Some weeks ago, I sent a copy of my novel, The Divorce Papers (Crown, $25.00), to a friend. An epistolary novel about a young lawyer roped into handling a messy and contentious divorce, it is told entirely through letters, emails, invitations, cards, newspapers articles, law cases, and statutes. My friend emailed me to say it had arrived. "I've always loved reading other people's mail," she wrote. Exactly. In writing the novel, I wanted readers to feel they were reading over the shoulder of the young lawyer as she went about her days, juggling clients, colleagues, friends, boyfriends, and parents.
Since early adolescence, I've been reading epistolary novels, enjoying their dual nature. On the one hand, there's the direct, immediate contact with the characters, all of them currying favor, their voices importuning: listen to me, believe me. On the other, there's the circuitousness and obliqueness of the storytelling, challenging readers' credulity, arousing their suspicions.
My experiences with the epistolary novel have run the gamut, from its distinguished provenance to contemporary reinventions. The ones below shaped my thinking about the genre, revealing its possibilities and encouraging my own experiments.
My maiden experience was with Daddy Long Legs, Jean Webster's 1912 bestseller about an orphaned girl who is saved from the workhouse and sent to college by an anonymous guardian, the eponymous "Daddy Long Legs." The book, all of it letters from the girl to "Daddy," has great charm. It also has an "ick" factor. At the end, the orphan is planning to marry "Daddy," who has been cavorting in the novel up till then as the uncle of a friend. This revelation in her final letter, this merging of identities, was an unexpected, uncomfortable, and undesired moment for a 12-year-old. My brain grudgingly acceded -- it made sense that an orphan might want to marry a father-uncle-husband -- but my heart rebelled. Was that Princeton boyfriend just a straw man? It was like Jo marrying the German professor instead of Laurie. All wrong.
My heroic experience was with Clarissa, Samuel Richardson's 1748 novel, a 1,500-page saga of dueling letters between a virgin and her seducer-rapist, both of them obsessive and prolix. Half way through, I was longing for one of them to die. It was clearly the only way out for all of us. Still I persevered, largely for reasons of self-respect. My perseverance brought rewards: it made me a more patient reader, more sensitive to voice and point of view, less willing to abandon hard texts.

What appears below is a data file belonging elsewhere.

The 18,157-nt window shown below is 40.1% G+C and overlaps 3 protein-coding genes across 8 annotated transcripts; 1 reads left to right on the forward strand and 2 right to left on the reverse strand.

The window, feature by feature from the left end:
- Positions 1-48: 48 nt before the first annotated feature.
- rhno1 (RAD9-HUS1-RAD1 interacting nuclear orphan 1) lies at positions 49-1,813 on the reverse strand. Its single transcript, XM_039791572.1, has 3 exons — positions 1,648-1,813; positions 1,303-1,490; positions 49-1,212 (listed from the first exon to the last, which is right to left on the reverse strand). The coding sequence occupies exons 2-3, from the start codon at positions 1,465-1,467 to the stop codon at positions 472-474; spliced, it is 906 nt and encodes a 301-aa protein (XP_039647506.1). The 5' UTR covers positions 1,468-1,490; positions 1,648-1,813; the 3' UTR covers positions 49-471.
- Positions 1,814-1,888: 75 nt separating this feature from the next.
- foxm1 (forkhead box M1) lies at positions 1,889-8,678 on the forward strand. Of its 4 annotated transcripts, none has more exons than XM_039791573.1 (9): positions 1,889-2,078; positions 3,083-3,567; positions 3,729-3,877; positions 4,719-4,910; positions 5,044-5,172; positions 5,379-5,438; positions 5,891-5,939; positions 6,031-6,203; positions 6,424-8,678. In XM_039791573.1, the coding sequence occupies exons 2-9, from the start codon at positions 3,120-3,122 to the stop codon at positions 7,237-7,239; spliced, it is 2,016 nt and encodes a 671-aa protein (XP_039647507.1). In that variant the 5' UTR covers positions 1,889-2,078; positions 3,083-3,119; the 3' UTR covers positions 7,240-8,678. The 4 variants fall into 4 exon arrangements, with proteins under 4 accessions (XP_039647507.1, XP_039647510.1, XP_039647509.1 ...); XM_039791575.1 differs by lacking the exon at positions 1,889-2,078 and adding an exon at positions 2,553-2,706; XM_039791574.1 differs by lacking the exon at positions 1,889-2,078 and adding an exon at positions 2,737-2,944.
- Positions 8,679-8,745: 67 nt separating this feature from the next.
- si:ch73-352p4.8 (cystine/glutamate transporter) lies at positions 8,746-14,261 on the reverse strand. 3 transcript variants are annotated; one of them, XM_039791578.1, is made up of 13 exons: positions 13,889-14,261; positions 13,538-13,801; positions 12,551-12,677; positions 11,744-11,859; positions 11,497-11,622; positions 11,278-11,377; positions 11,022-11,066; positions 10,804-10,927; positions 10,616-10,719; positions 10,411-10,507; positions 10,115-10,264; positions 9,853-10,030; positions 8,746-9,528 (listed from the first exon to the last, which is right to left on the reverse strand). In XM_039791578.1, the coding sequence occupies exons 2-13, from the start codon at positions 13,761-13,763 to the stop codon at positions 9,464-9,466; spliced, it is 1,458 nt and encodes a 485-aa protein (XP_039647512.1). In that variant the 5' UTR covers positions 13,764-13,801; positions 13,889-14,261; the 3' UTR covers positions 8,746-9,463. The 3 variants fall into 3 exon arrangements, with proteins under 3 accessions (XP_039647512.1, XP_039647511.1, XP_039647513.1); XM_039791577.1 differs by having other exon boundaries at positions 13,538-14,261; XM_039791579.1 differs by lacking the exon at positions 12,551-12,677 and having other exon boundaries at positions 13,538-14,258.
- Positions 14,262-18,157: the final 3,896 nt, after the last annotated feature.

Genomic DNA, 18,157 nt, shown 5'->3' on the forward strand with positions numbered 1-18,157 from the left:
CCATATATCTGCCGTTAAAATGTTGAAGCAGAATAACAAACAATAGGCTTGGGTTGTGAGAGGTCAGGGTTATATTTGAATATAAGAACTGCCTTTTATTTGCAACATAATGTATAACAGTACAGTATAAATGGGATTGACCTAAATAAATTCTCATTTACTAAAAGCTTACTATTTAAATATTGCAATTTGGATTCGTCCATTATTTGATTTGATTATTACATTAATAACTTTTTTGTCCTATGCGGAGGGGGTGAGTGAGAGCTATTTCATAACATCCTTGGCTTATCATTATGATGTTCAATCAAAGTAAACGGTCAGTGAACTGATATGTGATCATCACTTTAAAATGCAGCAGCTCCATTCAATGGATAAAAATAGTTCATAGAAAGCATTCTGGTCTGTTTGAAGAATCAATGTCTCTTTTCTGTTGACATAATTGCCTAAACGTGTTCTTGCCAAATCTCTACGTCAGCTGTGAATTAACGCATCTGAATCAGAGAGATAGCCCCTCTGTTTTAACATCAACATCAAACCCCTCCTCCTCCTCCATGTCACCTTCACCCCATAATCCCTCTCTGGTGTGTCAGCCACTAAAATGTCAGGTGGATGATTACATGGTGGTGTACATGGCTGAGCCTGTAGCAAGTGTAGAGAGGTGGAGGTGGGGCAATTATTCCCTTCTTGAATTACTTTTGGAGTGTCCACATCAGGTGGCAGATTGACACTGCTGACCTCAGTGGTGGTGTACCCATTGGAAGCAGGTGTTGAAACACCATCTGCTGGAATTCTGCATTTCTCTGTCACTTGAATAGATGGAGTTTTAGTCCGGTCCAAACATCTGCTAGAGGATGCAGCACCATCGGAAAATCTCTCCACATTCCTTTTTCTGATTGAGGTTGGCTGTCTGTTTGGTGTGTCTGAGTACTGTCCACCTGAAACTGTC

My classical experience was with Dracula, Bram Stoker's 1897 gothic horror story of a breathless cross-continental chase to rescue a young wife from the lethal jaws of an evil and irresistible Transylvanian vampire. Made up of letters, journal entries, newspaper articles, and ships' log entries, the novel is all about sex without saying so. The reader finds herself pulling for the vampire; he is by far the most attractive male in the book. Later vampire novels, including the teenage Twilight Saga, have more than made up for Stoker's Victorian circumspection, but none has given us as brilliant, scary, seductive, and thrilling a fiend as Count Dracula.
My playful experiences were with two fictions which reimagined the genre in witty and unusual ways. The first, by the screenwriter Geoffrey Kerr, writing in the original Vanity Fair magazine, is an epistolary short story. Hilarious and oddly affecting, Kerr's story is told in a series of 42 personal checks over a period of 28 years, from 1903 to 1931. In chronological order, they take the protagonist, clearly a cad, from cradle (Goosie Gander Baby Shoppe, $148.50) to grave (Hollywood Mortuary, $1280), with payoffs in between to, among others, a military school, a girl named Daisy, a bookie, a lingerie shop, a florist, and the Reno Municipal Court. The second is Leann Shapton's Important Artifacts and Personal Property from the Collection of Lenore Doolan and Harold Morris, a fictional auction catalogue of property to be sold in the wake of a couple's break-up. The usual detritus of a long-term relationship is on display and through postcards, photos, notes, invitations, letters, books, clothes, CDs, Shapton artfully and movingly charts its rise and fall.
Coming to the end of this survey, I see that all the books I've written about are love stories of one sort of another, even Kerr's cynical check saga. The epistolary novel, having rid itself of the single narrator and unifying point of view, offers an irresistible platform for an amorous tale. The intimacy of correspondence invites confession, as well as seduction, recklessness, betrayal, indiscretion, all the poisoned arrows in Cupid's quiver. Still, even when its themes are heart-breaking, the epistolary novel is a mischievous one: exploiting the instability of an unmediated plot, exposing its characters' unreliability and egotism, teasing its readers with indirection and misdirection. As my friend knew, one of the great pleasures of reading an epistolary novel is the voyeuristic one, the frisson of violating others' privacy, of peering through their windows, prying open their safes, hacking into their email, eavesdropping on their calls, following them into hotels and bars, in short doing things most of us would never do outside the pages of a book.